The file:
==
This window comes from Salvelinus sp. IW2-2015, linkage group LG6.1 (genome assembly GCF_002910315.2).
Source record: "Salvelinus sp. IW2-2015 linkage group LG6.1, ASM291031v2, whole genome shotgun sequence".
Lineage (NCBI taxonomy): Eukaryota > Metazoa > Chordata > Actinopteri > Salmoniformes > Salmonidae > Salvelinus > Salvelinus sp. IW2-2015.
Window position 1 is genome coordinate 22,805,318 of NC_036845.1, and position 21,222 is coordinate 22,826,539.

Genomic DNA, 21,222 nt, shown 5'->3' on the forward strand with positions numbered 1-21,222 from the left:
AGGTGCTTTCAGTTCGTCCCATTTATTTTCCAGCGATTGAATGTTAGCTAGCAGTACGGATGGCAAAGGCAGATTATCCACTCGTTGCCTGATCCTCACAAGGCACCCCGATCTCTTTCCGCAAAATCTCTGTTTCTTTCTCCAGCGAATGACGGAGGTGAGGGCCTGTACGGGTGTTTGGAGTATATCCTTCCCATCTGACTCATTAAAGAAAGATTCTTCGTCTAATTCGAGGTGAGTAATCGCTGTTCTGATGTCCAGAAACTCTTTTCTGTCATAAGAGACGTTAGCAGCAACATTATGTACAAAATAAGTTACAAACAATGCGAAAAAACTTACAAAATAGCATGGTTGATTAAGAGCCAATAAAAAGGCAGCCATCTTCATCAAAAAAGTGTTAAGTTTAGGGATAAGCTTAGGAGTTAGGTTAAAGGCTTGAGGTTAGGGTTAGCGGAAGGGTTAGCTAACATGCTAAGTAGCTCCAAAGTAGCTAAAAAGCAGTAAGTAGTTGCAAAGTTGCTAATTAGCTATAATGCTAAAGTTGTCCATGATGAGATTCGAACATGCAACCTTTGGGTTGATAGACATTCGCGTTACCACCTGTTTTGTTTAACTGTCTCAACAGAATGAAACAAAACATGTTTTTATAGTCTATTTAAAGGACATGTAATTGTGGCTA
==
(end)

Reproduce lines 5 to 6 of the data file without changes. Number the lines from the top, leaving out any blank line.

Genomic DNA, 21,222 nt, shown 5'->3' on the forward strand with positions numbered 1-21,222 from the left:
AGGTGCTTTCAGTTCGTCCCATTTATTTTCCAGCGATTGAATGTTAGCTAGCAGTACGGATGGCAAAGGCAGATTATCCACTCGTTGCCTGATCCTCACAAGGCACCCCGATCTCTTTCCGCAAAATCTCTGTTTCTTTCTCCAGCGAATGACGGAGGTGAGGGCCTGTACGGGTGTTTGGAGTATATCCTTCCCATCTGACTCATTAAAGAAAGATTCTTCGTCTAATTCGAGGTGAGTAATCGCTGTTCTGATGTCCAGAAACTCTTTTCTGTCATAAGAGACGTTAGCAGCAACATTATGTACAAAATAAGTTACAAACAATGCGAAAAAACTTACAAAATAGCATGGTTGATTAAGAGCCAATAAAAAGGCAGCCATCTTCATCAAAAAAGTGTTAAGTTTAGGGATAAGCTTAGGAGTTAGGTTAAAGGCTTGAGGTTAGGGTTAGCGGAAGGGTTAGCTAACATGCTAAGTAGCTCCAAAGTAGCTAAAAAGCAGTAAGTAGTTGCAAAGTTGCTAATTAGCTATAATGCTAAAGTTGTCCATGATGAGATTCGAACATGCAACCTTTGGGTTGATAGACATTCGCGTTACCACCTGTTTTGTTTAACTGTCTCAACAGAATGAAACAAAACATGTTTTTATAGTCTATTTAAAGGACATGTAATTGTGGCTA